South Texas Performance begins national build-off competition
When Darrell Heibel set his eyes on a set of tires made for an 18-wheeler trailer, he instantly knew what to do with them.
Heibel and his crew were selected to compete in the Rat Hard 2014 Great American Blue Collar Build-Off, a national contest that challenges car lovers to rebuild and restore a rat rod in 30 days, spending no more than $3,000.
As the only Texas team in the competition, Heibel knew immediately he wanted a truck that knew how to represent the Lone Star State, and said the larger-than-life tires inspired an "everything's bigger in Texas" theme.
The Victoria-based team, which consists of Heibel, his wife, Jennifer, and twin uncles, Ronald and Donald Heinold - along with the support of family and friends - were selected to compete in the build-off in February and have spent the last several months gathering scraps and the body of the rat rod.
They are team South Texas Performance, a company the Heibels own in Victoria.
"You don't really choose the parts," Jennifer Heibel said. "It's more like you go out and buy a truck for its engine and then scrap the parts to buy things you need. This contest isn't about how much chrome you can buy and stick on a car for $3,000. It is about putting your own personality into the build and not spending a ton of money."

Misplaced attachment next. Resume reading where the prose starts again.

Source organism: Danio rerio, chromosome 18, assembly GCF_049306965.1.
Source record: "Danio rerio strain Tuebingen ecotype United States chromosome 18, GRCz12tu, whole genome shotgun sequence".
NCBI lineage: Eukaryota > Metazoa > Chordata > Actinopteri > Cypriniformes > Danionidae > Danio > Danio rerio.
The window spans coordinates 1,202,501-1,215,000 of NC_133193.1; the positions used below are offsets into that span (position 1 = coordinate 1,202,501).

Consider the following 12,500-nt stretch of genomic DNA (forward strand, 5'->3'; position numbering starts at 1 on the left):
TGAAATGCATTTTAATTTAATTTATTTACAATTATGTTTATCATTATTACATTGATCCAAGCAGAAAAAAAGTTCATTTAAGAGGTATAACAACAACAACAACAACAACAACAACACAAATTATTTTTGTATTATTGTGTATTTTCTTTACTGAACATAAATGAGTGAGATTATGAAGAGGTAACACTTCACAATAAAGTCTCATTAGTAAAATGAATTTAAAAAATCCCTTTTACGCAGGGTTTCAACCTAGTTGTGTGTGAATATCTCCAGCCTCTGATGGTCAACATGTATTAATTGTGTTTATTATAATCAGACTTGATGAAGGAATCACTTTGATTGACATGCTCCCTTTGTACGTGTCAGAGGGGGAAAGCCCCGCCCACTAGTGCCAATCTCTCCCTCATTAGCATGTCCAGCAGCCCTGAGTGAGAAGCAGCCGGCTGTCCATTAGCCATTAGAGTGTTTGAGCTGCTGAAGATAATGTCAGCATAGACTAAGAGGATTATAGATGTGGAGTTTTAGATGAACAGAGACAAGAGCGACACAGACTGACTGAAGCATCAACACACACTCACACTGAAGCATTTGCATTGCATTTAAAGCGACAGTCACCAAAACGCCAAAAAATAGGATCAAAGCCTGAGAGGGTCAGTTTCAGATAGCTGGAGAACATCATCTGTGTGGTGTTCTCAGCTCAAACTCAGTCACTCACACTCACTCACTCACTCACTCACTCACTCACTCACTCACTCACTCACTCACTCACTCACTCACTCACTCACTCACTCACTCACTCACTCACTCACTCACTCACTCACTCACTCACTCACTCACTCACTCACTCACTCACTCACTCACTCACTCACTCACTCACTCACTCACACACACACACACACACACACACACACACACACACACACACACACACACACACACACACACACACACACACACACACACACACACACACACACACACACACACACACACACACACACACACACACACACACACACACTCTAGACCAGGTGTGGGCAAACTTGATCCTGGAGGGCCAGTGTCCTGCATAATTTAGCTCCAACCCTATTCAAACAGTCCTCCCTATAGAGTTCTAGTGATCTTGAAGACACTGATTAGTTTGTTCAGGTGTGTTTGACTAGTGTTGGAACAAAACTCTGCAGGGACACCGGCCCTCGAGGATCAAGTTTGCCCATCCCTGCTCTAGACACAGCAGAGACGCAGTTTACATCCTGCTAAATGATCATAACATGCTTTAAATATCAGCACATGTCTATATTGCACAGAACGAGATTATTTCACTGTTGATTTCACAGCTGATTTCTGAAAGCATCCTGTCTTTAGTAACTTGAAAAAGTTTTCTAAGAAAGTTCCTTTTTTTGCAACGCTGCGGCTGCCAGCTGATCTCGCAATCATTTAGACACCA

Inside their shop on Southwest Moody Street, the team put their life and business on hold Wednesday, delving into the project. The first item on the agenda was the tires and then building a frame.
That was the easy part, they said. Thursday, they tore out some old, rotten floor boards and chiseled out new flooring with a large sheet metal panel. So far, the team is spending about 12 hours a day rebuilding the rat rod, a shift that'll probably increase during the next 30 days.
The group will leave Victoria on Sept. 11 to begin its 900-mile haul to St. Louis, where they'll join 11 other teams for a tour to Lebanon, Tenn. Along the way, Heibel said they'll keep fans up-to-date on their Facebook page, encouraging people to come out and hang along the way.
"Not being in St. Louis by the due date is not an option for us," Jennifer Heibel said. "Not finishing isn't an option - this is what we do."
Darrell Heibel, who's been working with cars for almost a decade, said it's unusual to rebuild a rat rod in 30 days - a task he said typically would take a year - but he plans to do whatever it takes.
"It's a lot of pressure," he said, "but I just want to represent Texas to the fullest."